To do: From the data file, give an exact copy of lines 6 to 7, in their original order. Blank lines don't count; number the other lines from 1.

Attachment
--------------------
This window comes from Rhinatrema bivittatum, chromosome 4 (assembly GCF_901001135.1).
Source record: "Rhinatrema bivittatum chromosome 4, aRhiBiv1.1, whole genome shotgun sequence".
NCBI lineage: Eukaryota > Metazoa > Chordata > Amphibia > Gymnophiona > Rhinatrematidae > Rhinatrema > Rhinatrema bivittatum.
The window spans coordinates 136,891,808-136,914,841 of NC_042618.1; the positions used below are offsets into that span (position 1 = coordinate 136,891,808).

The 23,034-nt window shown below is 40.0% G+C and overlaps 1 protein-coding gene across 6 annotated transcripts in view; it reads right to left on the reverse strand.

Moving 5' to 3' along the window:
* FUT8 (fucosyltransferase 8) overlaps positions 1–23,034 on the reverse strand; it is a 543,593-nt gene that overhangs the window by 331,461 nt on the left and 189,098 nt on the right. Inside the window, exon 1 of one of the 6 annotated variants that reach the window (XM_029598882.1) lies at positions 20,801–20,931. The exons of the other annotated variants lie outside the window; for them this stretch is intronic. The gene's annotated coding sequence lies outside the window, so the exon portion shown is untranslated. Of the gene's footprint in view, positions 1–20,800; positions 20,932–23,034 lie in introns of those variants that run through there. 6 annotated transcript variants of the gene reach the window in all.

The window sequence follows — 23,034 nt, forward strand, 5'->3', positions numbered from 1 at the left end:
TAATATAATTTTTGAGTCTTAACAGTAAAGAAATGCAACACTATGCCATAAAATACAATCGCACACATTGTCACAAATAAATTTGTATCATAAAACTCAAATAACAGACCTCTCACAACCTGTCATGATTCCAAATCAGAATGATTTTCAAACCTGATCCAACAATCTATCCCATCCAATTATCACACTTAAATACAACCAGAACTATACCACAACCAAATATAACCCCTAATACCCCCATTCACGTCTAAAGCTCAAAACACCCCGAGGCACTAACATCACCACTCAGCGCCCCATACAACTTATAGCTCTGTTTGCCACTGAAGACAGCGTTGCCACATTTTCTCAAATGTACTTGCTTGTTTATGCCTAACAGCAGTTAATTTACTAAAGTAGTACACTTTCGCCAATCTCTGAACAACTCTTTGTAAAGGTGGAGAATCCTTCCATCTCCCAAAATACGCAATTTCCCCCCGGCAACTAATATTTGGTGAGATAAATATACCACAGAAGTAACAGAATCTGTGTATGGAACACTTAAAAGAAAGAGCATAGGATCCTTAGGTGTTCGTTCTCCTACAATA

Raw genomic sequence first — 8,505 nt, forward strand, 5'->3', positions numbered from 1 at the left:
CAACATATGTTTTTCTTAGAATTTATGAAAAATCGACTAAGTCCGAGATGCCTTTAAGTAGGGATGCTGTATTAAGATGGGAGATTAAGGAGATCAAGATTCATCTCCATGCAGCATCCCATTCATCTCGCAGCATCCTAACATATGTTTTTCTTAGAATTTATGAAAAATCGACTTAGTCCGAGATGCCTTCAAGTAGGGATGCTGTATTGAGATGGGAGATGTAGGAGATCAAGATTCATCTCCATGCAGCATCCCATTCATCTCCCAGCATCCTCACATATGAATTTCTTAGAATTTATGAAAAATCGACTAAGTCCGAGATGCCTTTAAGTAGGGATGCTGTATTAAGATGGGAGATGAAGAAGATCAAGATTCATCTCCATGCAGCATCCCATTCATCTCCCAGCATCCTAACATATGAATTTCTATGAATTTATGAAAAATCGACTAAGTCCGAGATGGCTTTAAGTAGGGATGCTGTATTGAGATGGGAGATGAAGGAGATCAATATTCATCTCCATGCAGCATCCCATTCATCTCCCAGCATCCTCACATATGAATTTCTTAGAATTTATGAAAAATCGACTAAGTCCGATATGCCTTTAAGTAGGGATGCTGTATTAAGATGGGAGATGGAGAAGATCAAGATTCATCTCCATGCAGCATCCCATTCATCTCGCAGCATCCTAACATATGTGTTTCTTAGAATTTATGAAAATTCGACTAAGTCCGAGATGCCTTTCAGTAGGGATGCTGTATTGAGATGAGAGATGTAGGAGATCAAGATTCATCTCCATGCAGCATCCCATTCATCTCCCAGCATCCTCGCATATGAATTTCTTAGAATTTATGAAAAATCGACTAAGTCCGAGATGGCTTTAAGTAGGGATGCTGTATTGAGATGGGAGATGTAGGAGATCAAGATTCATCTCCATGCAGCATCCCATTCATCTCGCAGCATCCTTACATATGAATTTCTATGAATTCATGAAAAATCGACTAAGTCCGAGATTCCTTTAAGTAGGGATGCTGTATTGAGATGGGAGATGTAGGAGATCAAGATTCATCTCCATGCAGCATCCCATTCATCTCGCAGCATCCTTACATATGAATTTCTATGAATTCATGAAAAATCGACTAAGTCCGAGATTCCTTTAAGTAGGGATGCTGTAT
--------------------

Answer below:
Moving 5' to 3' along the window:
* FUT8 (fucosyltransferase 8) overlaps positions 1–23,034 on the reverse strand; it is a 543,593-nt gene that overhangs the window by 331,461 nt on the left and 189,098 nt on the right. Inside the window, exon 1 of one of the 6 annotated variants that reach the window (XM_029598882.1) lies at positions 20,801–20,931. The exons of the other annotated variants lie outside the window; for them this stretch is intronic. The gene's annotated coding sequence lies outside the window, so the exon portion shown is untranslated. Of the gene's footprint in view, positions 1–20,800; positions 20,932–23,034 lie in introns of those variants that run through there. 6 annotated transcript variants of the gene reach the window in all.